Thus if we try to fix the position of the particle (i.e. reduce the uncertainty in its position to a small factor) then as a consequence of this equation the uncertainty in the energy must increase to ponder this, and therefore we cannot find a value for the energy of the particle simultaneous with fixing its position. Max Planck’s constant being very small means that these factors only become dominant on the extremely small scale, that is within the realm of the atom.

So we see that the Quantum understanding of reality has at its foundation a non-deterministic view of the fundamental building blocks of matter. Of course, when dealing with large masses of particles these quantum indeterminacies effectively cancel each other out, and physicists can determine and predict the state of large systems. Obviously planets, suns, galaxies being composed of large numbers of particles do not exhibit any uncertainty in their position and energies, for when we look at such large aggregates as a totality, the total quantum uncertainties of the system reduces to zero, and with respect to their large scale resources can effectively be treated as deterministic systems.

Some people, when faced with this picture of reality, find encouragement in excluding the quantum world as having little to do with the “real world” of surfaces. We do not live within the sub-atomic level after all. Nonetheless, it does spill out into our outer world. Most of the various electronic devices of the past decades rely on the quantum tunnelling effect in transistors and silicon chips. The revolution in quantum physics has begun to influence the life sciences, and biologists and botanists are beginning to come up against quantum events as the basis of living systems, in the structure of complex molecules in the living tissues and membranes of cells for example. When we look at the blue of the sky we are looking at a phenomenon only recently understood through quantum theory.

Albeit the Quantum picture of reality might seem unusual indeed, I believe the picture it presents of the foundations of the material world, the ever-flowing sea of forces metamorphosing and interacting through the medium of “virtual” or quantum messenger particles, has certain parallels with nature of our consciousness.

I believe that if we try to analyse the nature of our consciousness we will find at its basis it exhibits “quantum” like qualities. Seen from a diffused, large scale and outside perspective, we seem to be able to structure our consciousness in an exact and precise way, articulating thoughts and linking them together into long chains of reasoning and obscure structures. Our consciousness can build complex images through its liveliness and seems to have all the qualities of predictability and solidity. The consciousness of a talented architect is capable of inventing and holding within itself an image of large solid structures such as great cathedrals or public buildings. A mathematician is fitted to inwardly picture an abstract mathematical system, deriving its properties from a set of axioms. A solo cellist is able to hold the whole musical structure of an Edward Elgar’s Cello Concerto or Johann Sebastian Bach’s Cello Suites in his or her consciousness when preparing for a performance.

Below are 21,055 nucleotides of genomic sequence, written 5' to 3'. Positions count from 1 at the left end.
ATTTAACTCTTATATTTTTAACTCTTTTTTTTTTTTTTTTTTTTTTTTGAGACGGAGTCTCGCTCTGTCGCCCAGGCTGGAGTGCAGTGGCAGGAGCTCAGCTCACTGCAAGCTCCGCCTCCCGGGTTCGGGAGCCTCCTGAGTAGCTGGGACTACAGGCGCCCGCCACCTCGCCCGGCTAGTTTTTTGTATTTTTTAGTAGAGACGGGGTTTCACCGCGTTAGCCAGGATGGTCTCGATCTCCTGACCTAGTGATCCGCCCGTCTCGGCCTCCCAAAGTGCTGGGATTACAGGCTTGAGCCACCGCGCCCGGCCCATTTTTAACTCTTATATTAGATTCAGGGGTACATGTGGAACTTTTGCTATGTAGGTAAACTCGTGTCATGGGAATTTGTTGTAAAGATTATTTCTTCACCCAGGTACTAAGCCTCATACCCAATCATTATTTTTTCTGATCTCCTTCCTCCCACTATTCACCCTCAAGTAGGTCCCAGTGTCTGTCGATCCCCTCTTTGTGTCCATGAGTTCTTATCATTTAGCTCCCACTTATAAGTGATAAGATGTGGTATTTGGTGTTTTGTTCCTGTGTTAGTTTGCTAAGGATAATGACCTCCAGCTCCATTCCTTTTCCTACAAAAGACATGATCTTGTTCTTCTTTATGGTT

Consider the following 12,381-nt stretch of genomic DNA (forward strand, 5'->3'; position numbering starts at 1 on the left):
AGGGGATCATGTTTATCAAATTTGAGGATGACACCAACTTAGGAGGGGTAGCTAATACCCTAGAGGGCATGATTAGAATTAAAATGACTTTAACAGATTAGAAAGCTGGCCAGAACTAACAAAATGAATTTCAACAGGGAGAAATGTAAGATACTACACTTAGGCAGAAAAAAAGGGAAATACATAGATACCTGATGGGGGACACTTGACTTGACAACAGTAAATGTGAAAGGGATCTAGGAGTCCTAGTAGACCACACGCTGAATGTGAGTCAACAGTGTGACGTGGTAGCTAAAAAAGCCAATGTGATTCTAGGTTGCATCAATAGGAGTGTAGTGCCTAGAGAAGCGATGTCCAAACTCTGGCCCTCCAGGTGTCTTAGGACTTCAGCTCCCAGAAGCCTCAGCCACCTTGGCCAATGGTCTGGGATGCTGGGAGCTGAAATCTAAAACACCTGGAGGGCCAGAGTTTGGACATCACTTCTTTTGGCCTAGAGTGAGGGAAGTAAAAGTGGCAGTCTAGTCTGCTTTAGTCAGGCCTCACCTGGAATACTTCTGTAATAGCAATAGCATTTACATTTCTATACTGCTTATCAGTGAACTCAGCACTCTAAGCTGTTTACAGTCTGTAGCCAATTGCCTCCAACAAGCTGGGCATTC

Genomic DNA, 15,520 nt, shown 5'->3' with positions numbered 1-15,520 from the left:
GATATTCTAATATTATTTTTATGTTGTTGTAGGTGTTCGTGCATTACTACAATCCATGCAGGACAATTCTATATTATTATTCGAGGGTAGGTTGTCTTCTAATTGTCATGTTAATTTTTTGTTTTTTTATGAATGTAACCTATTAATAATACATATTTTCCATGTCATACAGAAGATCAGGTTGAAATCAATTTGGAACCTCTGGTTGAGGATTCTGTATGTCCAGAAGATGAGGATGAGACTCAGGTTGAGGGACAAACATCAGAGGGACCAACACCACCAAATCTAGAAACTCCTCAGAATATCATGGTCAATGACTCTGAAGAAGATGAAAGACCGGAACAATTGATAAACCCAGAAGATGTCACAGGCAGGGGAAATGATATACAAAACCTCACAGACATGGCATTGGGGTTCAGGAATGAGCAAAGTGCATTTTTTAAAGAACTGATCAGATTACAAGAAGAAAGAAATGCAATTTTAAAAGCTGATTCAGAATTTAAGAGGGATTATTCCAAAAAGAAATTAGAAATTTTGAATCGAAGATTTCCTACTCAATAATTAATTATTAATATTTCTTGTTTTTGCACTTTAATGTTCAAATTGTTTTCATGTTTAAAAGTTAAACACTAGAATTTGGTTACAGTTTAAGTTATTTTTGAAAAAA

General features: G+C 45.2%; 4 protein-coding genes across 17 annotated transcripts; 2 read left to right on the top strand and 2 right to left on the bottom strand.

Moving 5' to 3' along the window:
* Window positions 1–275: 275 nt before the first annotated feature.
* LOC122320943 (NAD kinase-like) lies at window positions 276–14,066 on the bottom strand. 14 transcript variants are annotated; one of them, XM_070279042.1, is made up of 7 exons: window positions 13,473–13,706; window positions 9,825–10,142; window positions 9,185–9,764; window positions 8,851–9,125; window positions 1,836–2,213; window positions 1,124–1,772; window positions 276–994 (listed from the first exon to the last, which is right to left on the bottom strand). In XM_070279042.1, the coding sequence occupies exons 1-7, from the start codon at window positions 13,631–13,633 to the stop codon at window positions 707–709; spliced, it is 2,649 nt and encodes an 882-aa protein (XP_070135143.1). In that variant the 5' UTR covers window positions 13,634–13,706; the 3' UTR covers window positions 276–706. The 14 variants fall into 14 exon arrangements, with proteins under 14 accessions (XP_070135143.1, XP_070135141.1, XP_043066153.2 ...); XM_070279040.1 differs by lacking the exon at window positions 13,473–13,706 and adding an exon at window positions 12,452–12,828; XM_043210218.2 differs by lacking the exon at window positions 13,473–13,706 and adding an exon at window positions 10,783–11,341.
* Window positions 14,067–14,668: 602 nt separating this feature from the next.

In this spirit, our consciousness might emerge as an ordered and deterministic structure, capable of behaving like and being intelligible in the same terms as other large scale structures in the world. Nonetheless, this is not so. For if we, through introspection, try to examine the way in which we are conscious, in a sense to look at the atoms of our consciousness, this regular structure vanishes. Our consciousness does not truly work in such an ordered way. We only nurture an illusion if we try to hold to the view that our consciousness is at root an ordered deterministic structure. True, we can create the large-scale designs of the architect, the abstract mathematical systems, a cello concerto, but anyone who has built such structures within their consciousness knows that this is not achieved by a linear deterministic route.

Our consciousness is at its root a maverick, ever moving, shifting from one perception, feeling, thought, to another. We can never hold it still or focus it at a point for long. Like the quantum nature of matter, the more we try to hold our consciousness to a fixed point, the greater the uncertainty in its energy will become. So when we focus and narrow our consciousness to a hardened centre, it is all the more likely to suddenly bounce with a great rush of energy to some seemingly unrelated aspect of our inner life. We all have such experiences each moment of the day such as in our daily work. We try to focus our mind on some enigma only to suddenly experience a shift to some other domain in ourselves, another image or emotional current intrudes then vanishes again, like an ephemeral virtual particle in quantum theory.

Those who commence working upon their consciousness through some varieties of meditative exercises will experience these quantum uncertainties in the field of consciousness in a strong way.

In treating our consciousness as if it were a digital computer or deterministic machine after the model of 19th-century science, I conclude we foster a limited and false view of our inner world. We must now take the step towards a quantum view of consciousness, recognising that at its base and root our consciousness behaves like the ever-flowing sea of the sub-atomic world. The ancient hermeticists pictured consciousness as the “Inner Mercury”. Those who have endured the paradoxical way in which the metal Mercury is both dense and metallic and yet so elusive, flowing and breaking up into small globules, and just as easily coming together again, will see how perceptive the alchemists were of the inner nature of consciousness, in choosing this analogy. Educators who treat the consciousness of children as if it were a filing cabinet to be filled with ordered arrays of knowledge are hopelessly wrong.